At the age of eight, I knew more about math than I did about my mom. I could add numbers together, but I could never figure out why she would scream and shout for no apparent reason. Subtraction came easily, but knowing how to navigate the turbulent waters of my mother’s constant mood swings – and all of the emotional turmoil that it entailed? Definitely harder than taking apart a simple sentence or memorizing my multiplication tables.
While I understand the importance of standardized testing and intelligence aptitude, it should not take precedence over emotional intelligence. While the United States may not sit at the top in terms of academic performance in comparison to other countries, we’re also struggling in terms of anxiety, mood, and substance use disorders, as well as happiness in general. Studies have also shown that children who can comprehend and deal with their feelings do better on tests. It makes sense; those who are aware of their emotions can spend less time suffering through tumultuous angst and focus on academics instead.
What’s more important, in the end, when it comes to the tougher parts of life? Recognizing a prime number, or knowing how to resolve a conflict before it spirals out of control? With technology on the rise and face-to-face communication losing popularity, the ability to interact with others in an amiable, productive way may start to decline. While better than nothing, it’s not enough to just apply pithy statements like “respect property” or “do not fight.” Like all of the deeper aspects of life emotions can be complex, charged, and uncomfortable.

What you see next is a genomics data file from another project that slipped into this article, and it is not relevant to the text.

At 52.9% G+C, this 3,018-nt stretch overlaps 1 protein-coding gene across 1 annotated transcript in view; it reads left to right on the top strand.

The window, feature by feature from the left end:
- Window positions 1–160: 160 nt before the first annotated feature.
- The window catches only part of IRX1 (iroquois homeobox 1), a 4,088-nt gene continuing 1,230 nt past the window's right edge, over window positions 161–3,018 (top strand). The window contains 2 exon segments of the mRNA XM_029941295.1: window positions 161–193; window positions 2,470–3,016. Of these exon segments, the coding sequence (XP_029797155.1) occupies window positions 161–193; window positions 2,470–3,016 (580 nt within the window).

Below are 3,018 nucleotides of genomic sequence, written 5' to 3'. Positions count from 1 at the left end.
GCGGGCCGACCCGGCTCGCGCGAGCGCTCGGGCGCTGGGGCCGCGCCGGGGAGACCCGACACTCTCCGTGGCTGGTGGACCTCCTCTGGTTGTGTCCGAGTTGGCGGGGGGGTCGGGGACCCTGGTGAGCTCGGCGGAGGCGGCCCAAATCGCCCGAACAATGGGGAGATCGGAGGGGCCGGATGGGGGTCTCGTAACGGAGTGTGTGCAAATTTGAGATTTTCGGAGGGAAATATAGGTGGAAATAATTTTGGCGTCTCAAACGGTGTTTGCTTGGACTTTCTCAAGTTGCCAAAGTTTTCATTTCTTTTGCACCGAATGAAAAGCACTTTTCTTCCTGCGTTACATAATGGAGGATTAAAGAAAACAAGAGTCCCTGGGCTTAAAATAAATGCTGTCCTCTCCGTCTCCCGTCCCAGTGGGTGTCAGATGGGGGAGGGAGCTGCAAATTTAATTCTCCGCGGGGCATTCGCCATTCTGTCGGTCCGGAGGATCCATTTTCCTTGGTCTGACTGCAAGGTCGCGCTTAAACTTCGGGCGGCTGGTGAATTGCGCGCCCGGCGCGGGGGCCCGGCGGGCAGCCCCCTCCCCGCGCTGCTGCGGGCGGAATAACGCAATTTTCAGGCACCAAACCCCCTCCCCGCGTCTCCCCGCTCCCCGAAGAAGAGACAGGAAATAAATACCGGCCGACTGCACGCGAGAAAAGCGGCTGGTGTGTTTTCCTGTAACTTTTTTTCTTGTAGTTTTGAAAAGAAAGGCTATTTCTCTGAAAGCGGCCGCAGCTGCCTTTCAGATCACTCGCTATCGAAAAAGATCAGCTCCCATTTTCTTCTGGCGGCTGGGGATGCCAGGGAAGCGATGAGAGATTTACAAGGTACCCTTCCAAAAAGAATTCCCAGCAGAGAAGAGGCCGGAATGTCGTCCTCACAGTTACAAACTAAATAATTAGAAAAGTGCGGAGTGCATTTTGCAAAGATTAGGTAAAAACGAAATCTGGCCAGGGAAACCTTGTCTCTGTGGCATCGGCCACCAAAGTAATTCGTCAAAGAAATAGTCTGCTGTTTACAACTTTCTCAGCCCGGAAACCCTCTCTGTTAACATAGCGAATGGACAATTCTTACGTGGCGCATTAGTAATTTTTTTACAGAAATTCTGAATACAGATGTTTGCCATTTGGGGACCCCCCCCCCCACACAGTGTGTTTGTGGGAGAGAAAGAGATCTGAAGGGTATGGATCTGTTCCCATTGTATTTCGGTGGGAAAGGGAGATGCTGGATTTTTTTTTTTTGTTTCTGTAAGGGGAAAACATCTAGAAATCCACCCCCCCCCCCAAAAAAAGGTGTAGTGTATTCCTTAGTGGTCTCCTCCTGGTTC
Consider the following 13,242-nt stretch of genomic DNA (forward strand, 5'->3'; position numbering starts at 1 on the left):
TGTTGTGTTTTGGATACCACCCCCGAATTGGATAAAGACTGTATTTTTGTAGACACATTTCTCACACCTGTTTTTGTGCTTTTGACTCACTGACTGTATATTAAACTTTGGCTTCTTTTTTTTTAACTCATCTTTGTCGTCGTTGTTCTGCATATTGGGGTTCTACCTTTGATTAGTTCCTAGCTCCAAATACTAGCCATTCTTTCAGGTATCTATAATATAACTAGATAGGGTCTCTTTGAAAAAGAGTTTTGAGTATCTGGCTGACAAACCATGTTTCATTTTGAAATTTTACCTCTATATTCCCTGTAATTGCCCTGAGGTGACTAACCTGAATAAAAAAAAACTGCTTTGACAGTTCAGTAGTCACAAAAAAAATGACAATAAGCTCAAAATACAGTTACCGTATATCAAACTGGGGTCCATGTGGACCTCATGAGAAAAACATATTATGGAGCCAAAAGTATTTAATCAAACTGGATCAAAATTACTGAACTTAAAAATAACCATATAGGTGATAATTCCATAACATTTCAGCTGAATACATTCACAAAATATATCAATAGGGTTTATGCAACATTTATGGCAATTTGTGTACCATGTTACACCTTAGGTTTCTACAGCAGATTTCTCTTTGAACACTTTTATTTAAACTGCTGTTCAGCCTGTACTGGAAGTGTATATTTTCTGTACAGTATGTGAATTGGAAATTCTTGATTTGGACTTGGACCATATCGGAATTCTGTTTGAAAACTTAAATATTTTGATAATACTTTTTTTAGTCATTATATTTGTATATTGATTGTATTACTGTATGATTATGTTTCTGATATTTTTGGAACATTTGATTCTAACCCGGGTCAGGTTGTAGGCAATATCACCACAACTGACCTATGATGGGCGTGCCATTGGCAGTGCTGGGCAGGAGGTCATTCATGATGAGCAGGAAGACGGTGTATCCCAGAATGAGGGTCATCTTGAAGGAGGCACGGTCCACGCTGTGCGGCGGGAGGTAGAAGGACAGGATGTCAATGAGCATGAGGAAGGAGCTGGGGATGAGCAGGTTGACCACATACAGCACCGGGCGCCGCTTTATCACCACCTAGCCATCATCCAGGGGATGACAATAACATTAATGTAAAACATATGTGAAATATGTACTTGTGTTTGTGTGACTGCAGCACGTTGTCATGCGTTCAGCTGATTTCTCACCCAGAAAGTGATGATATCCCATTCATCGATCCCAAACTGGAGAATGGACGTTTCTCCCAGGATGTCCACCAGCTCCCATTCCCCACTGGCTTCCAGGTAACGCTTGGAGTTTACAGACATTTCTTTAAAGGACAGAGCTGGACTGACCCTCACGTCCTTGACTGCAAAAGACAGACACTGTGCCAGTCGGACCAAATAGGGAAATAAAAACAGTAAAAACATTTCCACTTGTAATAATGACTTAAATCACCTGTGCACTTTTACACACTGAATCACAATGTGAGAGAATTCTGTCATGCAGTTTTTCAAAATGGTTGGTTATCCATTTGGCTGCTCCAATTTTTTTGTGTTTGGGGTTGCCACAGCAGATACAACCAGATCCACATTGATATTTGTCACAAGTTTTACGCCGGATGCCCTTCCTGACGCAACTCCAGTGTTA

It is difficult to guide children through their emotions. But that’s the entire point: any type of interaction involves a myriad of social cues and non-verbal implications. It’s just like learning a new language. And like any other language or skill or talent or trade, honing emotional and social intelligence requires that window of opportunity, early exposure, and constant practice. EI may be one of the hardest concepts to understand, but it’s one of the most vital, too.
I guess I’ll never know whether more information regarding emotional intelligence would have helped me out in my childhood. I did cry, just not in front of my peers, and not in a way that was conducive to a healthy upbringing. But I know that, on a base level, some form of acknowledgement or an opportunity to speak out would have helped.
Does anyone agree or disagree? Were you taught ways to handle stress and negative emotions when you were in school? I feel like I haven’t proposed that many solutions in this post, though you can find a few in one of the articles I linked to – I need to do more research on this myself. My humblest apologies for not posting often, college has been crazy and I wanted to write about an issue as opposed to another personal post or book review. I hope you are all doing well and later today I will comment on some blogs and respond to some overdue comments on this one. One last note: you can check out my brief thoughts on One Writer’s Beginnings, Sir Gawain and the Green Knight, and Harry Potter and the Half-Blood Prince here, here, and here respectively. Once again have a great day and almost weekend!